17th October 2023
Last week, investors met with a challenging environment due to geopolitical concerns and conflicting economic reports across the West.
UK economy shows modest recovery in August
The Office for National Statistics in the UK said that monthly GDP increased by 0.2% in August while simultaneously lowering its estimate for July’s result from -0.5% to -0.6%.
Due to a combination of industrial action and unusually wet weather, which kept people indoors and slowed activity, July was especially bad for the UK economy.
A strong services sector played a role in August’s result. The market gained some confidence as the positive figure decreased the likelihood of a recession.
Hetal Mehta, the Head of Economic Research at SJP, responded to the news by saying:
“The GDP data was broadly in line with what we and others were expecting – some bounce back was likely given the perfect storm of wet weather and strikes pulling GDP down in July. It is clear, however, that the economy remains weak.
“Monthly GDP has trundled sideways since the beginning of 2022 and the full effect of the Bank of England’s rate increases is yet to feed through. Credit conditions have been tightening and some softening in the UK labour market is evident – these will most likely keep the UK economy on a weak footing in the months ahead.”
Tough choices in upcoming Autumn Statement
Considering the Autumn Statement is just over a month away, UK Chancellor Jeremy Hunt moderated expectations of tax cuts this week. At the annual meeting of the IMF, he said:
“The fiscal position has worsened since the spring, and I will have to take difficult decisions in the Autumn statement.
“The main reason things are more challenging is because interest rate projections for all economies have gone up. The UK is not immune to those changes. We are likely to see an increase in debt interest payments of £20–30bn and that’s a huge challenge.”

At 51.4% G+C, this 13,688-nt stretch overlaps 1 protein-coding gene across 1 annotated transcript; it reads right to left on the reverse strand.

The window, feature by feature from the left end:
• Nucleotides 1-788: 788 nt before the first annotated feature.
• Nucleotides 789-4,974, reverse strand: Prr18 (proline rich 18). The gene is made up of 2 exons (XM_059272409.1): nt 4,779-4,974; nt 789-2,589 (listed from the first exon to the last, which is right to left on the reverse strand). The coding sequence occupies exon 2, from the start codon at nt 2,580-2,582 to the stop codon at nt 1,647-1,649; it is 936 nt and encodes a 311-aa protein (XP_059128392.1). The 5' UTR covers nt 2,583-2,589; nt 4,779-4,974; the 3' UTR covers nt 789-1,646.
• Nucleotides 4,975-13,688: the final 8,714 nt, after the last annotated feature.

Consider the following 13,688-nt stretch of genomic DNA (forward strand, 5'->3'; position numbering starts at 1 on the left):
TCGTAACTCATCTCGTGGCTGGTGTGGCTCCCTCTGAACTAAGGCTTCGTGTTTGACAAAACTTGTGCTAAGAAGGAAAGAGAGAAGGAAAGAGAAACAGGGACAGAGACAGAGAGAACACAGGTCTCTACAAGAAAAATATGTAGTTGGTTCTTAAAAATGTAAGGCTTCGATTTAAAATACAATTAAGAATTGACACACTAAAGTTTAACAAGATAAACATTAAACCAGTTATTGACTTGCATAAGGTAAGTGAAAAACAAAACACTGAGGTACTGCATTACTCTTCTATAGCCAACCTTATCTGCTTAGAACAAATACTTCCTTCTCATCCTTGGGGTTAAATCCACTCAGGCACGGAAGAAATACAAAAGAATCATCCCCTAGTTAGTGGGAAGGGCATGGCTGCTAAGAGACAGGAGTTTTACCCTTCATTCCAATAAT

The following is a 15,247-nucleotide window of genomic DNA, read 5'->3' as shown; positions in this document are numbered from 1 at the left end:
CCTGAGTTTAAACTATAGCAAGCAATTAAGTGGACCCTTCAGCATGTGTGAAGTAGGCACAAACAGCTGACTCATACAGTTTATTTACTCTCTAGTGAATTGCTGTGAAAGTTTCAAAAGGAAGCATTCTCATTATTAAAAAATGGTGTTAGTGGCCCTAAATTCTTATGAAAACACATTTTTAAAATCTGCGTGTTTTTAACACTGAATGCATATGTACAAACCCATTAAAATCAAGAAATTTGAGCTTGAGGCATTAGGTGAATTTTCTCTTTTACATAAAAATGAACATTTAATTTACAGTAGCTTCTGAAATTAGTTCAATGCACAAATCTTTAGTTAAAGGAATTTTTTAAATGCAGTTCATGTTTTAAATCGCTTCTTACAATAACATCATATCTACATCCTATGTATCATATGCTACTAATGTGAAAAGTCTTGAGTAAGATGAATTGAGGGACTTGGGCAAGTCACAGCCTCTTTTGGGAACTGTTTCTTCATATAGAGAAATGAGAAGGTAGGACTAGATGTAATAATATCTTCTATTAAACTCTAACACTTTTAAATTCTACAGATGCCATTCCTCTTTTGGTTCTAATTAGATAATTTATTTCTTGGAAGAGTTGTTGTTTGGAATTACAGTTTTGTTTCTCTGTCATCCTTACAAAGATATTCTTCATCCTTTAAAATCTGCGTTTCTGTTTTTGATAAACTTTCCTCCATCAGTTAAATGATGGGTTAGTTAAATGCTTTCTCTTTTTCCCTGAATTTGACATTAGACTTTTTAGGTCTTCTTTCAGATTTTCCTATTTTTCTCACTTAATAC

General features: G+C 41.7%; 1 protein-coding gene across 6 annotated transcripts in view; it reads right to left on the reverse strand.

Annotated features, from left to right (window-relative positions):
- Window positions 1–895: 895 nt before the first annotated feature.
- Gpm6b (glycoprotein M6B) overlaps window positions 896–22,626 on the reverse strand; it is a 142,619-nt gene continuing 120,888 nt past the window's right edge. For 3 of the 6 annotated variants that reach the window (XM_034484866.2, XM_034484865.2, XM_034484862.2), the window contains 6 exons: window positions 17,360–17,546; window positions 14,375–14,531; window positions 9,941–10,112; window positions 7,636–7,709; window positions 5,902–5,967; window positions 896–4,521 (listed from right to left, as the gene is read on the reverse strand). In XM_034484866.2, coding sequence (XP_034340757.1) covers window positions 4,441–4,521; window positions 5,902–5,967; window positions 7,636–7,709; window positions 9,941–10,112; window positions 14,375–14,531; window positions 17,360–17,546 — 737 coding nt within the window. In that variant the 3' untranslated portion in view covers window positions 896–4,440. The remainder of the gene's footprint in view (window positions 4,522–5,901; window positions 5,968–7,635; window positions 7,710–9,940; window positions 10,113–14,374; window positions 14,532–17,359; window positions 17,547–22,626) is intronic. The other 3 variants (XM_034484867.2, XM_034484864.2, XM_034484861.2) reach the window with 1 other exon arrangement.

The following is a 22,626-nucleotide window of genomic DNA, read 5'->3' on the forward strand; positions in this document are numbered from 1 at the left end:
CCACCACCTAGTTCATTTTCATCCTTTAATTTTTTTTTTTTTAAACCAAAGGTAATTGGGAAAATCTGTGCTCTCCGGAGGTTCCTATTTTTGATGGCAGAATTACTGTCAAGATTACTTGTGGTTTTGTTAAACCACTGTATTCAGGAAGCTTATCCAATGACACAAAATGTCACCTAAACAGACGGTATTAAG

Prior to the Autumn Statement, the Bank of England will meet again at the beginning of November to discuss interest rates. New data on the labour market and inflation will be released before the meeting, which is likely to influence the Bank’s decision.
US inflation holds steady in September
Inflation in the US was 3.7% in the year ending in September, which is the same rate as in August. This was a little more than anticipated, in part due to a greater-than-expected effect of rising electricity prices.
For those hoping interest rates won’t rise any higher, the fact that core inflation – which excludes volatile goods like fuel – dipped down from 4.3% to 4.1% was good news. Instead, with interest rates likely to stay elevated for a while, these inflationary numbers support the idea that rates will not drop for some time.
Middle East unrest impacts global markets
The current unrest in the Middle East poses a challenge to all markets.
Amundi’s Group Chief Investment Officer, Vincent Mortier, stated:
“The impact on markets should be limited as long as the conflict remains local and does not spread. It is marginally positive for the defence and the oil sectors, but slightly negative for some others such as aviation and long-haul travel, given the complications to travel to Israel and flying over the region.
“In the US, it is seen as a catalyst to have the government shutdown risk lifted in order to vote for some additional help to Israel. However, the biggest risk is to oil prices as we think the ongoing relaxation of US sanctions on Iranian oil sales will become harder. At the same time, once the immediate conflict will be under control, Israel could decide that now is the time to attack Iran’s nuclear capabilities – with the possibility of a larger regional conflict erupting – and this could lead to higher oil prices.”